Thursday, April 23, 2009

The Bill's too big already Bill! Life is taxing enough!

Bil English today is talking gloomy. He has done for some time.

Is he shaping the country up for a cancellation of further taxcuts, as Not PC notes today.

He could be. If National stood for one thing, it was tax cuts and the party owes it to New Zealand to be faithful to its pre-election promise.

We already knew things were gloomy last October, so saying the situation is worse than expected will not wash either.

I can picture all the cries from Labour about National u-turning, being weak, betraying the voters, not to be trusated, even if cancelling taxcuts is what Labour would have delivered too.

However, Bill English rightly raised the cost of government debt and the burdens being passed on to future generations.

People are waking up to the costs of government debt the world over.

In the UK, figures like STG 20,000 or $50,000 per person have been bandied about.

The US also has a huge black hole of debt, being quadrupled by you-know-who.

Australia has blown off its government suplusses it inherited from Peter Costello and massive debts will follow.

We also need to look at the economic consequences too, the messages being sent.

Bailouts and big spending as shown by Obama and Brown have actualy weakened confidence and are fuelling the recession. There have been the Tea Party Protests across America as people see the debt burden being generated.

After two stimulus packages, which have failed, in Australia Kevin Rudd now talks of a third package. The economic forecasts for Australia today have just worsened.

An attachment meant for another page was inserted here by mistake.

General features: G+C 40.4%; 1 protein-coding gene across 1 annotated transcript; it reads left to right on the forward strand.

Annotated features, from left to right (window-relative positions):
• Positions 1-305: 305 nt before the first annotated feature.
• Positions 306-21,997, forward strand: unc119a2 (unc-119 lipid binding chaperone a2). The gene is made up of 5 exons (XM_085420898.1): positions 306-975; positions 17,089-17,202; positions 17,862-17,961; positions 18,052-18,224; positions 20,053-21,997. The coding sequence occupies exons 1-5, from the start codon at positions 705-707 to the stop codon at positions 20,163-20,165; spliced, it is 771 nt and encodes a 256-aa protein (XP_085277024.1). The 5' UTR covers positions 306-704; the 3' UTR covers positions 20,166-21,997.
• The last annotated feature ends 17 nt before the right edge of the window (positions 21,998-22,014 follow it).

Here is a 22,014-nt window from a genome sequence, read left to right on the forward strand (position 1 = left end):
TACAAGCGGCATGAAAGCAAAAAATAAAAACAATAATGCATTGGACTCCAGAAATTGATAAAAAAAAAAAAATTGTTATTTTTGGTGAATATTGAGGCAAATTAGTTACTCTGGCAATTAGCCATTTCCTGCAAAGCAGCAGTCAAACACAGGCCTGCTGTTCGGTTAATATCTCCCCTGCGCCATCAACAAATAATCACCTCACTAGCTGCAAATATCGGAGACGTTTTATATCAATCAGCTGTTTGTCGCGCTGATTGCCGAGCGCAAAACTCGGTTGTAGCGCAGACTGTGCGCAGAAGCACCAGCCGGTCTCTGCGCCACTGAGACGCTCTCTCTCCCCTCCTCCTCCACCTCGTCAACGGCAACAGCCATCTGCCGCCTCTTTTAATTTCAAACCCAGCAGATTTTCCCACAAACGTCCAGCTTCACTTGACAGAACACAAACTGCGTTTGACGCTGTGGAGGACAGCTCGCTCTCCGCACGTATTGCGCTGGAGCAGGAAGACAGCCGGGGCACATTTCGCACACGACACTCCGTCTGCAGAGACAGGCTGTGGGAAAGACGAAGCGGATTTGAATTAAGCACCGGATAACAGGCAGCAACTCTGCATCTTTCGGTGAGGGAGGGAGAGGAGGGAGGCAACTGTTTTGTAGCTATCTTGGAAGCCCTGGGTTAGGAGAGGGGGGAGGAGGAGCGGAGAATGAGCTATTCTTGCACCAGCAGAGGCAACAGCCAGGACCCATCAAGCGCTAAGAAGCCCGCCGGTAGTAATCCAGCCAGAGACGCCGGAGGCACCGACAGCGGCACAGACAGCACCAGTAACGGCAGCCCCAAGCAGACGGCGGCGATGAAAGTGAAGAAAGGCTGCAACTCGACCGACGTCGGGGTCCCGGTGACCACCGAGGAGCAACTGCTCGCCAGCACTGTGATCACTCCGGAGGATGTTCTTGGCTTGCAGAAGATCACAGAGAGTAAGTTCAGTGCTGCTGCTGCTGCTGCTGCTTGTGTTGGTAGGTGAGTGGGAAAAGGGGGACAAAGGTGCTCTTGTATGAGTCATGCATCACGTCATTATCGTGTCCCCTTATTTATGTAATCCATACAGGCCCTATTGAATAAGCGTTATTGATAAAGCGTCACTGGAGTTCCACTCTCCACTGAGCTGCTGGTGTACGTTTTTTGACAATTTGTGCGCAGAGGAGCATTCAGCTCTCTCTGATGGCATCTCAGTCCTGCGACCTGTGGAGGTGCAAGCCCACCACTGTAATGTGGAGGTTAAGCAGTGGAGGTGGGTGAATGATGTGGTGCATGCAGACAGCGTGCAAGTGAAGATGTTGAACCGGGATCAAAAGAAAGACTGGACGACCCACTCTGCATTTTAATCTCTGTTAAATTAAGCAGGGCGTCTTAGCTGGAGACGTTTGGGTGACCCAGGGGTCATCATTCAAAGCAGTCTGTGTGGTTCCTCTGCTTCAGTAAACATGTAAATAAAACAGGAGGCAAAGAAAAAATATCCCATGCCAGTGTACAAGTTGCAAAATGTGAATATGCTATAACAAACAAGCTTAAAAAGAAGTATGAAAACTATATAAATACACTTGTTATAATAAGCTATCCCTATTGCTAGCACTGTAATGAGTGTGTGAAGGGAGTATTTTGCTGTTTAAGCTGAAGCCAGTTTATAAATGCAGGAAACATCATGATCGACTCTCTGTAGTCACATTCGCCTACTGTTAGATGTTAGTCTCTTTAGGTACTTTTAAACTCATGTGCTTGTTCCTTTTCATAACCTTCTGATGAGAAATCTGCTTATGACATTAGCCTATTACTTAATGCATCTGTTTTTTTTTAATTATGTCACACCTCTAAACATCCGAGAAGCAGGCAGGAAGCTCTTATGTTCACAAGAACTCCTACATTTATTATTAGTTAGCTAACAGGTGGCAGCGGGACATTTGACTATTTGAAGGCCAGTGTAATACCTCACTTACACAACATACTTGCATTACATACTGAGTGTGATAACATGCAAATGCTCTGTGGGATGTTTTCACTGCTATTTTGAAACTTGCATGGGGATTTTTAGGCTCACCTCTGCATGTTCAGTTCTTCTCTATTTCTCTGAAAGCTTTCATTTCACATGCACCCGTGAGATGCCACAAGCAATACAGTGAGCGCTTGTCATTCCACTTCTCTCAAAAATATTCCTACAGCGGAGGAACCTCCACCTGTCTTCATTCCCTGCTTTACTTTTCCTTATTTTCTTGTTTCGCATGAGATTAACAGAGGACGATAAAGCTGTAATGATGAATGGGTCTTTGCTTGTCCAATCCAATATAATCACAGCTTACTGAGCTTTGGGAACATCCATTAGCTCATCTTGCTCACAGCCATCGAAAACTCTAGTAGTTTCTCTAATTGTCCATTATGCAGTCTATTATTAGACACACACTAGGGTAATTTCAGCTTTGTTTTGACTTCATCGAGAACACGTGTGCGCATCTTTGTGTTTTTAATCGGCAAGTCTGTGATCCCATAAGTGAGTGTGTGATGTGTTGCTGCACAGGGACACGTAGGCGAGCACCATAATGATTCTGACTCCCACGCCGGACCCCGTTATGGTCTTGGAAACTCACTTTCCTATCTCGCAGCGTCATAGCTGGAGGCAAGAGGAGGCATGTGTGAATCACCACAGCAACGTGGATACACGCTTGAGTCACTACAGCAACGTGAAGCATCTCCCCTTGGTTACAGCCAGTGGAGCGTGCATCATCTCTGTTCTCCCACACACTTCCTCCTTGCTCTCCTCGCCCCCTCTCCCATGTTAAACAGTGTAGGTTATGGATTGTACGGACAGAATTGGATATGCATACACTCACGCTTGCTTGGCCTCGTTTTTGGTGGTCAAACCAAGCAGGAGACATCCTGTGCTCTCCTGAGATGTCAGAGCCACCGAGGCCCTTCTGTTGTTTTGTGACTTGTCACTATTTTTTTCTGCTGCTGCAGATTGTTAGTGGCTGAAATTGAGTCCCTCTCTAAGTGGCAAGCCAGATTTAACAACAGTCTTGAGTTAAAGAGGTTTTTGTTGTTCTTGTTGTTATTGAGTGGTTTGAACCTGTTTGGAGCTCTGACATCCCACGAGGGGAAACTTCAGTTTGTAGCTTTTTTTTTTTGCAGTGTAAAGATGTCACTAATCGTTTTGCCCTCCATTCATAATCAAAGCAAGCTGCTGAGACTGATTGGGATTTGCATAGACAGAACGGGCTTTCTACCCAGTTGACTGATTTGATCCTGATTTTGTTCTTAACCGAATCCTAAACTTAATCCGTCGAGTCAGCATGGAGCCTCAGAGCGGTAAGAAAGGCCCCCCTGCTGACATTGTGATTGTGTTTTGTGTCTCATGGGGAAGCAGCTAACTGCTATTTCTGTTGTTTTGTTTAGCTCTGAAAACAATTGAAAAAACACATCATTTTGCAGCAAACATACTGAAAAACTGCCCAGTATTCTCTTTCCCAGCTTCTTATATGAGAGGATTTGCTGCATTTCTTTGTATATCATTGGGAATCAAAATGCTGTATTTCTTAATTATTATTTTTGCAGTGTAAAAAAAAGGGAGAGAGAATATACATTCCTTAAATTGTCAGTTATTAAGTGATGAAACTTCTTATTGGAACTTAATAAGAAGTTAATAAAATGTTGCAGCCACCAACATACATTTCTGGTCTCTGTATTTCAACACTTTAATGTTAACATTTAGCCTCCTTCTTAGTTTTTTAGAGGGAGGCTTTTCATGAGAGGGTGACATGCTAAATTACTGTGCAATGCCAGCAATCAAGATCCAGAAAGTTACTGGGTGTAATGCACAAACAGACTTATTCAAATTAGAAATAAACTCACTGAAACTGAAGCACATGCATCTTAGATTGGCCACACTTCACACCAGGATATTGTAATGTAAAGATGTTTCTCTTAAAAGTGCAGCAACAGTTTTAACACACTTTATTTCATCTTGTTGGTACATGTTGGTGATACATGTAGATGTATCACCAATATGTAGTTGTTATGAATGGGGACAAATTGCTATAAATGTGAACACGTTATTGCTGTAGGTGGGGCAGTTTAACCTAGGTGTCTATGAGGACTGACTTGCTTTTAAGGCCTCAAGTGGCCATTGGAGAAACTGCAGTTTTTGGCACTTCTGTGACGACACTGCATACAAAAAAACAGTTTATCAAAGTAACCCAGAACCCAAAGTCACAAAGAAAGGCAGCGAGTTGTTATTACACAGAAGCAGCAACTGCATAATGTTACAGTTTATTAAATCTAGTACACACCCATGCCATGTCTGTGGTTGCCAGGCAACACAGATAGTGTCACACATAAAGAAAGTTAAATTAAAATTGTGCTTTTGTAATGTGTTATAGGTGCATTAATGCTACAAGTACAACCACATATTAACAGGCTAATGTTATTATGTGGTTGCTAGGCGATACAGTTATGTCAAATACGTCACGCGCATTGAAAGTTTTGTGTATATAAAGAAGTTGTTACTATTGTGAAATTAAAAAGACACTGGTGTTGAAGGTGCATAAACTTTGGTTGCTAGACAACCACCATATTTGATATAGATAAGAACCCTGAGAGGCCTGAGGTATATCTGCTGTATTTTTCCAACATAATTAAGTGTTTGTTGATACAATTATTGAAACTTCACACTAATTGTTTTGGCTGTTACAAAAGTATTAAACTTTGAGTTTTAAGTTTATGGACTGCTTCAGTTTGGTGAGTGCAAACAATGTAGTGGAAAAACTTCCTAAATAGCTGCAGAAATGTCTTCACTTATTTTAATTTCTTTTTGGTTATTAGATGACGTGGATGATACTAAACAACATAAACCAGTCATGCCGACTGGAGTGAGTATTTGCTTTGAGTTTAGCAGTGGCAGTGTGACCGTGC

And as Cactus Kate rightly notes, Britain's new 50% tax rate at the top will drive away the wealth creators.

So here's my advice to Bill English as he contemplates his budget.

Play it steady. Keep your promises on tax, you are rightly wary of debt, but if anything has to go, it has to be government spending.

The left paint this government as a slash and spend monster anyway. However, most normal people realise we face hard times. They have experienced a growing tax burden and seen little extra for all that extra government spending.

You will have to weild the axe and blame the previous government for it. After all, Clark, Culen and co were never afraid to blame National when it suited them. So get the knife out Bill.

Here is a time when New Zealand can set itself apart from the tax and spend debt monsters of overseas. We can be wise and prudent with low tax, an island of enterprise amid a sea of socialism! Just the thing to bring the jobs and economic growth we need.


baxter said...

"You will have to weild the axe and blame the previous government for it. After all, Clark, Culen and co were never afraid to blame National when it suited them. So get the knife out Bill"

Yeah but how do you blame Cullen and Clark when you have told the United Nations she is the ideal person to take charge of a ten billion dollar welfare bludget, and have given CULLEN a lucrative sinecure on the Board of the Nations only state-owned bank.

Barnsley Bill said...

The time has passed for tax cuts. The profligate waste and economic sabotage perpetrated by Cullen has removed any chance of tax cuts in the near future. Stop asking for them, it aint gonna happen until they can get debt and waste under control.

Anonymous said...

The time has passed for tax cutsCrap. I've a much much better idea:
turn off the DPB. On budget night.